Students gather books for community center Tomes will fill void left when bookmobile visits were eliminated

March 20, 1997|By Edward Lee | Edward Lee,SUN STAFF

William Shakespeare, Nathaniel Hawthorne, and Francine Pascal have a new home: the Roger Carter Neighborhood Center.

"Romeo and Juliet," "The Scarlet Letter," and the "Sweet Valley High" series are some of the more than 8,000 works Centennial High School students donated Tuesday to the Ellicott City community center.

The books are to fill the shelves of a makeshift library that is trying to fill a void created when budget cuts ended the visits to the area of the Howard County Public Library System's bookmobile.

Several other Howard County schools -- including Glenelg High, Dunloggin Middle and West Friendship Elementary -- also have contributed to the library at the center.

"This will help us a lot," Lynn Glaeser, who manages the center, said of the donations. "Now the kids will have the resources they need at their fingertips, and I hope that it will get them reading, too."

The center, at Ellicott Mills Drive and Fells Lane, is within walking distance of several low- to moderate-income apartment complexes whose residents depended on the bookmobile for access to a public library.

But the library system cut the bookmobile program in 1991 and the closest libraries -- the Miller branch library in Ellicott City and the Catonsville branch of the Baltimore County Public Library System -- are at least four miles away.

"A lot of people don't have the funds to use public transportation or the private transportation to take themselves to these facilities," said Barbara C. Moore, who supervises the center. "To have a bookmobile in the community, what could be a better asset?"

The loss of the bookmobile affected local children the most, said center volunteer Jackie McAfee.

"The kids missed it a lot for their summer reading and for their school projects," said McAfee, who would borrow books from the Miller branch library for the children. "They just didn't get their projects done. How could they?"

Three years ago, the Columbia Continentals, a public-service sorority, began running a small library in the center's conference room, Glaeser said. Though open only on Saturdays, the library's collection of a few thousand books was well-thumbed by area residents.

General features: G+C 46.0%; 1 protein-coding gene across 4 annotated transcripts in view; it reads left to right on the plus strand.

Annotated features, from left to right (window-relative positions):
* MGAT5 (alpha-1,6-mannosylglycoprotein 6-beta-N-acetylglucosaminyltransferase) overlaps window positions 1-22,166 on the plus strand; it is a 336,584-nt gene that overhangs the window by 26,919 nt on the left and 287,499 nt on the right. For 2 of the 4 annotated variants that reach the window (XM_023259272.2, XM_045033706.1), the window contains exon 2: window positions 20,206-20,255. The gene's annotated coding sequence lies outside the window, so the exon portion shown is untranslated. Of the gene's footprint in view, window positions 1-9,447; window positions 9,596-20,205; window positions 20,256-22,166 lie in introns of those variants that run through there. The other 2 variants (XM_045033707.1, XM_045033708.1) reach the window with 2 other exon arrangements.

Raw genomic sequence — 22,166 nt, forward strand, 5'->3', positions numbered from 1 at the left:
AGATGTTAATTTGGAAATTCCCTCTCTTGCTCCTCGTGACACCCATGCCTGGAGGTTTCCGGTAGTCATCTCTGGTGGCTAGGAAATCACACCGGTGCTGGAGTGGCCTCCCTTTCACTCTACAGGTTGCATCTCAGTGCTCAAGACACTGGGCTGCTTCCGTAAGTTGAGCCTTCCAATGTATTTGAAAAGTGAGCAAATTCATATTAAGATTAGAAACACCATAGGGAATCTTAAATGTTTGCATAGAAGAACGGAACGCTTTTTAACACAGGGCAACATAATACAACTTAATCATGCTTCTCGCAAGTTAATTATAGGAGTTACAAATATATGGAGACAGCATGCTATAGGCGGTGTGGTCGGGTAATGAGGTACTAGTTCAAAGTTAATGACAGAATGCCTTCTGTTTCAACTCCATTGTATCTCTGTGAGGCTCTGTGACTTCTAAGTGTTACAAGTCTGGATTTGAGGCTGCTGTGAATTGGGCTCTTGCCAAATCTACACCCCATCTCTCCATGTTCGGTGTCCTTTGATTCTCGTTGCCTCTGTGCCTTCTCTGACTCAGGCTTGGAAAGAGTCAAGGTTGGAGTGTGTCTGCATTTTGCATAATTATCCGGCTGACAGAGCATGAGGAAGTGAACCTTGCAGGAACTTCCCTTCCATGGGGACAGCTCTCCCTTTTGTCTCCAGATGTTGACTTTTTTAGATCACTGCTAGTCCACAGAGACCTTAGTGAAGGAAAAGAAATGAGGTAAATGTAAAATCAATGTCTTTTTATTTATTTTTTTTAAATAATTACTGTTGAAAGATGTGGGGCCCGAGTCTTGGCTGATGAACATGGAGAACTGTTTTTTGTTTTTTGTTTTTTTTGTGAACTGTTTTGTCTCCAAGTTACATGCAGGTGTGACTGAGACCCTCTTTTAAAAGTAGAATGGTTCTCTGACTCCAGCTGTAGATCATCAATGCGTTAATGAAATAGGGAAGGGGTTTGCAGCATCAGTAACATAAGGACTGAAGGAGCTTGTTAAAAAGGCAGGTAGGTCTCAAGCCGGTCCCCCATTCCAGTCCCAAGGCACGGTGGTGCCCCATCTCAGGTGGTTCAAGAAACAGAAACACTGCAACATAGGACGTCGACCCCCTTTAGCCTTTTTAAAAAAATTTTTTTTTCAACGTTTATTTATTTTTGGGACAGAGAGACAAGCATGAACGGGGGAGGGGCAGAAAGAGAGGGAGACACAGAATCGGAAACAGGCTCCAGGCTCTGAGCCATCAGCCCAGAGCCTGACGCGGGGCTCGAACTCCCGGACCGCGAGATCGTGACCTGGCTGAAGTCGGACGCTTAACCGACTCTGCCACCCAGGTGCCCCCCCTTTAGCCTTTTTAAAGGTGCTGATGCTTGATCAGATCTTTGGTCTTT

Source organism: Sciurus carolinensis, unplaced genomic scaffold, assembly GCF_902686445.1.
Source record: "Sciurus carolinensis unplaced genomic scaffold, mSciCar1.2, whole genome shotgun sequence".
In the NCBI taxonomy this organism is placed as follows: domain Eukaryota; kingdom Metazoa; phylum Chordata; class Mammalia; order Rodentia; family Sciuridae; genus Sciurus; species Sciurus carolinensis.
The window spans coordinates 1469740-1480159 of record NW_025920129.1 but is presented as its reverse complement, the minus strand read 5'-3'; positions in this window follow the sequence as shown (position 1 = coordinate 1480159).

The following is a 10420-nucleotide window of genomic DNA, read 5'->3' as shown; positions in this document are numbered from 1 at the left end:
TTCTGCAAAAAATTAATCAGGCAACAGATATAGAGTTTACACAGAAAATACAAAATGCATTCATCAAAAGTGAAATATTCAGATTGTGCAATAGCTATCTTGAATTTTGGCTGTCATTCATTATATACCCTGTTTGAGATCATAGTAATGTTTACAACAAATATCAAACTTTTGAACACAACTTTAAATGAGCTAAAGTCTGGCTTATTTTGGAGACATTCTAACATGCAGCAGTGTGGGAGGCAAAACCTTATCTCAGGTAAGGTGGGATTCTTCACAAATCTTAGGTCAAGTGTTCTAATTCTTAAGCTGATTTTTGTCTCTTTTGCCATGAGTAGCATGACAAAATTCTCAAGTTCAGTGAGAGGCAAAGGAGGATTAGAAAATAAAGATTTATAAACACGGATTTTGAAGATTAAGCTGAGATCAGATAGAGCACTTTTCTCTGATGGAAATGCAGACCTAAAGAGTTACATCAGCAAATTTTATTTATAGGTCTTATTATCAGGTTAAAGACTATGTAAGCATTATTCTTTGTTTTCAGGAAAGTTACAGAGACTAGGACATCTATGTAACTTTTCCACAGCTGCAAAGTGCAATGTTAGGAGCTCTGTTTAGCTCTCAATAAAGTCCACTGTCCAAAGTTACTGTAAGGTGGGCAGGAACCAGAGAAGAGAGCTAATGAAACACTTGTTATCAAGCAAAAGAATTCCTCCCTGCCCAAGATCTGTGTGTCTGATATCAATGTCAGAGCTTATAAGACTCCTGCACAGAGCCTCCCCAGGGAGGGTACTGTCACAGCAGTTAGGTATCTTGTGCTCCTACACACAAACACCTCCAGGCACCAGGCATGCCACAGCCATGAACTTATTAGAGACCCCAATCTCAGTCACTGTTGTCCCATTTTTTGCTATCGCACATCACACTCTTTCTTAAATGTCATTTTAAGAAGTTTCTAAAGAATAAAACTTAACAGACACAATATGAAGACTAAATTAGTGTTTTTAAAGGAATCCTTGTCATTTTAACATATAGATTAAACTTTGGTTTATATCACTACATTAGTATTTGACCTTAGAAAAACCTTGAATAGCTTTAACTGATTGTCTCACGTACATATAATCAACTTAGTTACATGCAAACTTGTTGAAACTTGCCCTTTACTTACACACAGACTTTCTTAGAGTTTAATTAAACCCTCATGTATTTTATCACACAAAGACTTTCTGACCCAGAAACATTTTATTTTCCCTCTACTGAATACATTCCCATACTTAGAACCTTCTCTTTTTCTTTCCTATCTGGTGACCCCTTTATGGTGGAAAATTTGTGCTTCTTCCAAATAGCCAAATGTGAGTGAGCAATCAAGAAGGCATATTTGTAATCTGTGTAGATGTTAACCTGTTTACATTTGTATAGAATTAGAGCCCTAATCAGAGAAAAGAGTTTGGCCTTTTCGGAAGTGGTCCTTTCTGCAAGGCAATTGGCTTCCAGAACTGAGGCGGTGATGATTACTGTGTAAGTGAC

Last fall, McAfee and Jackie Harrell, another center volunteer, began a book drive in their Dunloggin neighborhood and their churches, hoping to expand the library's collection. They managed to gather about 250 books, but wanted many more.

Earlier this year, a Glenelg High School student read a notice promoting that drive and called Harrell to see what she could do to help.

The youth's initiative caught Harrell by surprise.

"That spurred me to call Centennial," said Harrell, whose son, James, is a sophomore at the high school. "I thought that if Glenelg can do it for us, Centennial can do it for us, too."

In February, Harrell contacted Joyce Decker, an American literature teacher at Centennial, who advises the Students Helping Other People (SHOP) club, an extracurricular organization involved in food drives, alcohol awareness and AIDS prevention.

"How many books do we have that no one even looks at?" said Decker, who organized the book drive two weeks ago. "Everyone has books that they've outgrown."

To encourage contributions, Decker, Harrell, and McAfee, whose two sons attend Centennial, got Bruegger's Bagel Bakery to offer a free breakfast to the three second-period classes that donated the most books.

The friendly contest ended Friday with 8,174 books. The top three classes contributed an average of 2,000 books.

On Tuesday, the books were loaded into three trucks and a mini-van and taken to the center. The bounty included a bound collection of "The Harvard Classics," a set of encyclopedias, and a series on the U.S. Civil War.

Senior Alexis Smith said she decided to donate her Nancy Drew collection and her Sweet Valley High series because she had already read them.

"I enjoyed reading them so much that someone else should read them, too," said Smith, who is vice president of SHOP.

Sara Condron said she grew tired of piling the National Geographic magazines in her bedroom.

"They've been sitting there collecting dust," said the sophomore. "I felt like giving them to some place that will actually use them."

Several months ago, Glenelg High School -- where the idea for the book drive started -- joined with West Friendship Elementary School to donate a total of 500 books, according to Harrell. Dunloggin Middle School also contributed about 250 books.

Though still open only on Saturday, the library will now have a much bigger collection, And Glaeser said some of the books will help the center's tutorial service and allow it to start up reading clubs in the future.

The idea of reading clubs caught the eye of James Harrell, Jackie Harrell's son. "I just hope that it can spark a flame in someone else's heart," the sophomore said.

Pub Date: 3/20/97

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